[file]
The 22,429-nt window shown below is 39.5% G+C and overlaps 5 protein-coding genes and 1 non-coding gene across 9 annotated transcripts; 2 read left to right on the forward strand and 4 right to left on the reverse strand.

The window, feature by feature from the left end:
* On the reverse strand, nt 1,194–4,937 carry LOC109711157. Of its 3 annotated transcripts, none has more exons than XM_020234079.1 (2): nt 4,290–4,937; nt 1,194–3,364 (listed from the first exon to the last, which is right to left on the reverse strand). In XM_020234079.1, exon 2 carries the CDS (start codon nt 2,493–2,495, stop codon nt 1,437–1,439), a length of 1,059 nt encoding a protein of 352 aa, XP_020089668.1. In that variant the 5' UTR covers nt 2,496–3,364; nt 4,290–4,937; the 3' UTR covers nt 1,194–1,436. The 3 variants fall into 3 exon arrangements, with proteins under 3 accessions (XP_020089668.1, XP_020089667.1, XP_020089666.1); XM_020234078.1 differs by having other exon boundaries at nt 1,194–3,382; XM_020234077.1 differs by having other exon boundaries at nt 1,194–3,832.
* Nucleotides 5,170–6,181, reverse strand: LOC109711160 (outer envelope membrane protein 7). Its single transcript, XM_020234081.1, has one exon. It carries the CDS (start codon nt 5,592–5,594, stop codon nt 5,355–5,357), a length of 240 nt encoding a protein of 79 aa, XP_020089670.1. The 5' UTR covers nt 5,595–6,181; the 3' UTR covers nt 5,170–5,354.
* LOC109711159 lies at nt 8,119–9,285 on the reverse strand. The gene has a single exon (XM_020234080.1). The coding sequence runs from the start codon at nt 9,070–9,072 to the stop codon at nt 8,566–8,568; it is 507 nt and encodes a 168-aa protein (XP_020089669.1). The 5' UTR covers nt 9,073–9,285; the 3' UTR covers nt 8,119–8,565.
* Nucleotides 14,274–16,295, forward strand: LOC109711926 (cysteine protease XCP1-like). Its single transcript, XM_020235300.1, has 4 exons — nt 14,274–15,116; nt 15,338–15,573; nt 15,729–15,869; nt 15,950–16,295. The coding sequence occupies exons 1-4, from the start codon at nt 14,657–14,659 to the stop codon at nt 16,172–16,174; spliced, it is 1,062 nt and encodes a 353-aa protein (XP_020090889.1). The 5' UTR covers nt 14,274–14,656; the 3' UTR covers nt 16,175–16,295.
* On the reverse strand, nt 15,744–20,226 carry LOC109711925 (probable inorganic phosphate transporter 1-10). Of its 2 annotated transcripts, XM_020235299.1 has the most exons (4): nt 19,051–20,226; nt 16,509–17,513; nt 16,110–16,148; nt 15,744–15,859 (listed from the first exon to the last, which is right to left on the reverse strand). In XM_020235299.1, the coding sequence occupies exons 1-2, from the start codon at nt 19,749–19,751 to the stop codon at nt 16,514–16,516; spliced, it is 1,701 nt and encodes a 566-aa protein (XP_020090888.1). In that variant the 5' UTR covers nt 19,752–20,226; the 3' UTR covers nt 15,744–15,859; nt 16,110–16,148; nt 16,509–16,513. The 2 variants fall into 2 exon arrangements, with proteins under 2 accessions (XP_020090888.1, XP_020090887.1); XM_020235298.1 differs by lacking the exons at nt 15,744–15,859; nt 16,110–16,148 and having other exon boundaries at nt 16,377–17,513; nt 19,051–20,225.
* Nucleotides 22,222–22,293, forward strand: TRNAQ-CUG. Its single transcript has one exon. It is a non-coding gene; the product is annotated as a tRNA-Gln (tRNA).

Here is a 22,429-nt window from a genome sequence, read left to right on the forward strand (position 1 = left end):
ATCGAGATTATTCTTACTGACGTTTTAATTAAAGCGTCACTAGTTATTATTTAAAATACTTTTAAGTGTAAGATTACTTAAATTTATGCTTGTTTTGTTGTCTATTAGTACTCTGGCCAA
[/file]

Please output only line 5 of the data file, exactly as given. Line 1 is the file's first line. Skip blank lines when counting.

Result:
* LOC109711159 lies at nt 8,119–9,285 on the reverse strand. The gene has a single exon (XM_020234080.1). The coding sequence runs from the start codon at nt 9,070–9,072 to the stop codon at nt 8,566–8,568; it is 507 nt and encodes a 168-aa protein (XP_020089669.1). The 5' UTR covers nt 9,073–9,285; the 3' UTR covers nt 8,119–8,565.